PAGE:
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Helping Uncle Sam Shrink Ranks of Military

July 19, 1992|KATHY M. KRISTOF

You remember the peace dividend, that windfall that was supposed to follow the end of the Cold War? There was no end to speculation about what all those unspent dollars could do.

Well, one person's dividend is sometimes another's pink slip. That's precisely the situation in the armed forces, where enemies of the United States are now so scarce that the military is shrinking.

The Department of Defense is thus offering those on active duty what amounts to an employee buyout. And like so many companies that have offered similar programs in recent years, the department is offering incentives including cash and a good hard shove.

Those who opt to leave the military when they're offered the program will get to choose between two generous severance packages--the voluntary separation incentive or the special separation benefit.

Those who don't take the VSI or the SSB may get fired--or as the Defense Department puts it, may be subject to "involuntary termination."

With a goal of reducing the armed forces by roughly 360,000 by 1997, this may well be the nation's biggest employee buyout program. But, by and large, the recipients of the military's plan are much younger--sometimes in their 20s and 30s--than in most such plans.

As a result, their choices have very long-term repercussions. And the choices are tough.

Those who don't take the buyout but do make it to military retirement age--often around 40--are afforded some of the best post-retirement benefits in the nation. Taking a buyout means foregoing these benefits.

Military personnel also need to choose between the two plans--a lump sum or an annual annuity. The annuity works out to substantially more cash for those who have been in the service for a significant period of time, but it also comes with more restrictions.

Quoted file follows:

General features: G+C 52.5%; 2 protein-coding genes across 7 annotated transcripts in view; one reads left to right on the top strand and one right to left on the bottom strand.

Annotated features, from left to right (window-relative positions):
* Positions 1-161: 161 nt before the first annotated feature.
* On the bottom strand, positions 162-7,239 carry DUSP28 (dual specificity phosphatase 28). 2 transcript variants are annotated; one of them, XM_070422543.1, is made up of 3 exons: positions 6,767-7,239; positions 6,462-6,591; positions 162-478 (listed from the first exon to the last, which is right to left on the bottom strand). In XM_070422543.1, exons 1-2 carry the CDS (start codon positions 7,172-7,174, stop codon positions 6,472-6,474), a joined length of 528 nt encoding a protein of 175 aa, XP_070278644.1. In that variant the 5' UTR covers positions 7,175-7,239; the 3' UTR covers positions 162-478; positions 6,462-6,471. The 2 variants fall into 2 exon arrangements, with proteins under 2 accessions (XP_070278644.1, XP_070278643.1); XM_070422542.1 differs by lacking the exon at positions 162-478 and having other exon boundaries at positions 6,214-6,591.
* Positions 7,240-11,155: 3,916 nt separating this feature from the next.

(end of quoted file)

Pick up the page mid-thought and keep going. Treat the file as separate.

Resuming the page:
Those who get the annuity must serve in the military reserves for as long as they continue to receive separation payments. That could be 20 years.

Those who get the lump sum are only required to serve in the reserves for three years.

Finally, those in the service have to determine whether their military skills can translate into civilian jobs during a slow economy and a time of severe defense industry cutbacks.

Many officers who would normally have no trouble getting a consulting or executive-level job may now find the job market glutted with similarly qualified service members, as well as experienced defense executives who were laid off.

Given the weighty choices, the simplest of these decisions is which buyout offer to take. According to Defense Department literature, the annuity option, or VSI, will always be worth substantially more than the lump sum, or SSB payment.

Nevertheless, some may opt for the lump sum if they want to start a business, buy a home or make some other large investment that requires upfront cash. If they're concerned about how long they might be out of work after leaving the military, the lump sum option might also be considered. And, of course, anyone anxious to cut their reserve service short should probably take the lump sum.

However, in nearly all other cases, the VSI is a better deal. An 11-year veteran who would get $62,495 as a lump sum would receive $10,416 a year for 22 years. Assuming a 7% rate of return, that stream of payments has a net current value of $123,276. Payments are generally taxable on receipt.

Far more difficult to determine is whether taking a buyout makes sense at all. The question pretty much hinges on how close you are to regular military retirement and how much you like being in the service. As a rule of thumb, the further you are from regular retirement, the more a buyout makes sense because the risk of being cut loose involuntarily increases. Additionally, those who believe that they may be skipped over for promotions should seriously consider the separation offer. In the military, you either keep getting promoted or you get forced out. If being forced out is a real possibility, it makes more sense to get out while the getting is good.

Faced with decisions such as these, it might make sense to consult financial and career counselors before making a final decision. Such a counselor should be able to help you formulate a workable budget and assess your job prospects on the outside. Some may also suggest education or additional training that could make you more employable in private industry.

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